On Nov. 1, Amazon workers received a raise. CEO Jeff Bezos announced in October that all Amazon employees, including employees of its subsidiaries, like Whole Foods, would earn at least $15 per hour, a move that earned Bezos a standing ovation from everyone from labor groups to Bernie Sanders.

To a lot of people, $15 per hour sounds like a lot—and indeed, it presents a significant raise to the seasonal workers who reportedly lived in their cars to work seasonal jobs for the online behemoth. It’s the basic minimum wage that millions have been seeking for years, both in the boardroom and at the ballot. But in Seattle, the town that helped make Bezos the billionaire that he is, it’s not nearly enough.

At that rate, a person needs to work more than 100 hours per week to really afford the average one-bedroom apartment in Seattle and not be considered “rent-burdened” by the government. In Washington state, in general, to rent a two-bedroom apartment, you have to earn close to $30 per hour.

Bezos, by comparison, earns nearly $2,500 per second — and pays, by comparison, a fraction in taxes.

The same men who receive awards and accolades for their community involvement… are also the ones who have piled cash reserves while the state government starved.

And yet, the announcement that wages were jumping to $15 per hour was greeted with fanfare from the nation’s biggest progressive boosters. It was considered heroic. And so was the announcement that Bezos was planning to spend up to $100 million to address homelessness—an amount he earns in about half a day, according to Business Insider.

Because when billionaires do anything for anyone else, it’s cause for celebration.

We see this a lot out here in Washington state, a place that is uncommonly kind to people with ample wealth. This is not hyperbole; a report released in October found that, once again, the Evergreen State has the country’s most regressive tax structure. The richest percentile of residents — those who earn more than half a million dollars annually — pay three percent of their income in annual state and local taxes. Meanwhile, those who earn under $24,000 per year — many of whom live below the poverty line — shell out 17.8 percent.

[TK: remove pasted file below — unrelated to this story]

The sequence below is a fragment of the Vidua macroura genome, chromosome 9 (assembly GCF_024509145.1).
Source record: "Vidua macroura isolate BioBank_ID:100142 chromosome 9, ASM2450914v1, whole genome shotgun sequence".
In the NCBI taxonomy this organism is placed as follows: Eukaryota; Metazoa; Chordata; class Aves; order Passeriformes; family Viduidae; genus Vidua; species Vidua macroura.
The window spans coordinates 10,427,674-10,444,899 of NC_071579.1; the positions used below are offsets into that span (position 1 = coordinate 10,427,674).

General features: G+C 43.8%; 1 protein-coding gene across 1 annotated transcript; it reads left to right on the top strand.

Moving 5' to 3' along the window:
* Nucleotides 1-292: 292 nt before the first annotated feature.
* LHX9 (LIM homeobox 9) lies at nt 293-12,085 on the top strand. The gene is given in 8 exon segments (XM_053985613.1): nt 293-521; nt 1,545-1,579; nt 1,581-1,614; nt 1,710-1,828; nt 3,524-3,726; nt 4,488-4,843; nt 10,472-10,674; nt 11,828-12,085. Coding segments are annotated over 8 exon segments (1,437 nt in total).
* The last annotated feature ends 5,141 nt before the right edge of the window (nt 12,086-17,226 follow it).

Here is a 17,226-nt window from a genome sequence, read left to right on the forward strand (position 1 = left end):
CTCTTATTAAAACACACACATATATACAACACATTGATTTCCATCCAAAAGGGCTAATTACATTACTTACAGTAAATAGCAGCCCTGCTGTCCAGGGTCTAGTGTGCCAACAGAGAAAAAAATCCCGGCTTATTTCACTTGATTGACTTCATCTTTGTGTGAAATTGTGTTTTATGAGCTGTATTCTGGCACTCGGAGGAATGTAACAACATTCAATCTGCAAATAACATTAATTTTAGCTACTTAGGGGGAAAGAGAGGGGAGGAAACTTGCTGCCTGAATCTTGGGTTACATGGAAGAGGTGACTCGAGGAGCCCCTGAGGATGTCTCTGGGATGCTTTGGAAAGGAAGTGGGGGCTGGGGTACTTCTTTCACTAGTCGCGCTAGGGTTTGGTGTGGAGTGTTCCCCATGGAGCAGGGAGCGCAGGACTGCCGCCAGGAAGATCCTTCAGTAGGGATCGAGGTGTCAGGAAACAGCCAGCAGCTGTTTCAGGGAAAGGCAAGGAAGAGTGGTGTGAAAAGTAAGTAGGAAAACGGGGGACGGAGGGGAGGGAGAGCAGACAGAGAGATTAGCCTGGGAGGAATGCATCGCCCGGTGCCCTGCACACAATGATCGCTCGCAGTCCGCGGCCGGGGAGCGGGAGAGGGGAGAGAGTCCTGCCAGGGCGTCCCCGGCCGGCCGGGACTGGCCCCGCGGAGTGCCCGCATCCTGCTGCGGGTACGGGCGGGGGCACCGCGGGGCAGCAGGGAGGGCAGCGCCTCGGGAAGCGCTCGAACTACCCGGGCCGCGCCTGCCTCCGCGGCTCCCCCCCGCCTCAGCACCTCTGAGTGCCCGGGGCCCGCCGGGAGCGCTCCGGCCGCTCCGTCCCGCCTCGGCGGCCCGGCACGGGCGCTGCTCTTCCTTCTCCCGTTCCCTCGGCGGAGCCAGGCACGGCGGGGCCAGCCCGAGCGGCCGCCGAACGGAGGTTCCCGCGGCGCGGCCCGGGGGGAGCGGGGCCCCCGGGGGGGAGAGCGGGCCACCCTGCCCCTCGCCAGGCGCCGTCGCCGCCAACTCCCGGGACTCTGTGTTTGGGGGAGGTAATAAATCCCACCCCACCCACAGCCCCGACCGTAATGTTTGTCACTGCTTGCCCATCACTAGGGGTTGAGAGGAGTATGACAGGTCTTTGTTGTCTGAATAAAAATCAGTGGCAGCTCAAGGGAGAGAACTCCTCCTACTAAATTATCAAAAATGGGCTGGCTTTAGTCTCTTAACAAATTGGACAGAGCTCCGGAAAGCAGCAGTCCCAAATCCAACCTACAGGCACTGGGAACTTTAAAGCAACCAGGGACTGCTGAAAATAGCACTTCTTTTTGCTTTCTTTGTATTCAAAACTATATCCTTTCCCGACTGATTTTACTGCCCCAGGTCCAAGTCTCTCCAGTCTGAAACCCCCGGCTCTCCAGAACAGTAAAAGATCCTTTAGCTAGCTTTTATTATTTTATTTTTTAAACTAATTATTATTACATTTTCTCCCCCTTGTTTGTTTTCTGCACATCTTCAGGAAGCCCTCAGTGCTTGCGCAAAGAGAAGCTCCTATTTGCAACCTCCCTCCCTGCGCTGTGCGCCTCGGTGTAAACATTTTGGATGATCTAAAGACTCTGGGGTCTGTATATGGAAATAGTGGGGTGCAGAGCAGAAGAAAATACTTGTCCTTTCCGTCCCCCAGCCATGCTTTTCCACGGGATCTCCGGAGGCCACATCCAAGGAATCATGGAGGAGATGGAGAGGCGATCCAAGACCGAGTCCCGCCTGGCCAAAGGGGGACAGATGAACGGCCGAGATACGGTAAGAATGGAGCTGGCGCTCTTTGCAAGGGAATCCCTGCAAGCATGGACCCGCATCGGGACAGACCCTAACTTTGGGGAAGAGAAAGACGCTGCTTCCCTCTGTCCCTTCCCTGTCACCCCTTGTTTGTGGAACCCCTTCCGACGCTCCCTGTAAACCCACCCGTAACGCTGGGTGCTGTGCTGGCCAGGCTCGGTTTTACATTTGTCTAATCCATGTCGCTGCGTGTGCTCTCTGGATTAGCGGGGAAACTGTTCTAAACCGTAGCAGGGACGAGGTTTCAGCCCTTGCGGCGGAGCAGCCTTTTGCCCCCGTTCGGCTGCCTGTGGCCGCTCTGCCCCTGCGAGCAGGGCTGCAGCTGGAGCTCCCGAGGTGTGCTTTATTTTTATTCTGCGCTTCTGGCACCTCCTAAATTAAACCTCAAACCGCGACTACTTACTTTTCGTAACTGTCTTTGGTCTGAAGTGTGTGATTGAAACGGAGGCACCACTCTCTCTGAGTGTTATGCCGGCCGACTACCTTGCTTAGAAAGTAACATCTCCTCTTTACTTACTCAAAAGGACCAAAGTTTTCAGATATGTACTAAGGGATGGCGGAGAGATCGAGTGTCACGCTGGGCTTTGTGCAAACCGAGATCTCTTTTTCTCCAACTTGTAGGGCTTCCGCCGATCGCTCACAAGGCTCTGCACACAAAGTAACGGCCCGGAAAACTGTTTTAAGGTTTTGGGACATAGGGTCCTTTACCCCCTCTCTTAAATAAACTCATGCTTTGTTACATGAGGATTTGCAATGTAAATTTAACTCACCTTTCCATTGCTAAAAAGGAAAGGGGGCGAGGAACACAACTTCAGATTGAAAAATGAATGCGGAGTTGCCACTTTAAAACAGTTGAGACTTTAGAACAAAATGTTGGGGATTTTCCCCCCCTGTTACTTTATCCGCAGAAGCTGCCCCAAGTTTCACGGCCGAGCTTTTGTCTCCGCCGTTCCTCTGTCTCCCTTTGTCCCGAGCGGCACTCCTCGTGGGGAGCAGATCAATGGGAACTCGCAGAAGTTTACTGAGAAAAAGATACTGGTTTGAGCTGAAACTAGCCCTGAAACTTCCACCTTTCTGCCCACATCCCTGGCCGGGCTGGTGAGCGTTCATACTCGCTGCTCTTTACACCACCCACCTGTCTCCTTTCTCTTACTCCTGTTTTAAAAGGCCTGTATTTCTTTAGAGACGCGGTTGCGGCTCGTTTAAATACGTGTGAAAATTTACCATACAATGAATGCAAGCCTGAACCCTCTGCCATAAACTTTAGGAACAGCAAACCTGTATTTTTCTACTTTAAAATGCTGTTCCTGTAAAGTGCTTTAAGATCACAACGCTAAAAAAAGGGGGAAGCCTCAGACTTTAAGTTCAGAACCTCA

This makes it difficult for lawmakers to tackle the big problems; for over a decade, Washington has struggled to fund basic education and provide critical mental health care to those in need. Every year, elected officials head into session wondering how they’re going to pay for new roads and transportation upgrades when property taxes are maxed out.

But this structure is not an accident. It is by design, crafted and upheld by the people it benefits. Washington state is home to a tax structure that benefits the wealthy because, and not in spite of, the fact that Washington state is also home to the nation’s wealthiest men.

And yet, those same wealthy men — and everyone who carries water for them — will tell you that they are doing everything they can and that anything we receive from them, collectively, should be praised.

Washington is proud of its billionaire population, and many people work hard to retain them; after Amazon announced that it was seeking a second (or, now, a second and third) location, lawmakers penned op-eds decrying Seattle’s “anti-business” climate as the reason the online vending behemoth might want to explore other options and made substantial political offers to try to get them to keep growing at break-neck pace. After all, these billionaires give money. They’re philanthropists. We would be sunk without them.

And yet, the same men — men like Bezos and the late Microsoft co-founder Paul Allen — who receive awards and accolades for their community involvement, for their substantial role in Washington’s booming economy, are also the ones who have piled cash reserves while the state government starved. Washington needs this philanthropy precisely because the wealthy don’t pay taxes.

The bar for the behavior of billionaires feels precariously low.

If you know just one single thing about Paul Allen, it’s probably that he had a lot of money and that he gave away a lot of money. Throughout his life, he donated about $2 billion to charitable causes and organizations he founded. But he also spent a lot of money, mostly quietly, to keep his money.

According to MIT researchers, more than 46 percent of Americans die with less than $10,000 to their name.

Just a few weeks before his death, Allen made headlines for donating $100,000 to a political action committee designed to retain Republican control of the House. He also, in the last several years, made substantial donations to Republican candidates, the majority of whom have backed the Trump administration’s tax plan. And the year he made headlines for joining the “Giving Pledge” to donate 10 percent of his income, he also donated heartily to defeat an initiative that would have created an income tax in Washington. That initiative—to increase taxes on the rich—was led by another billionaire, the father of his one-time business partner, Bill Gates Sr.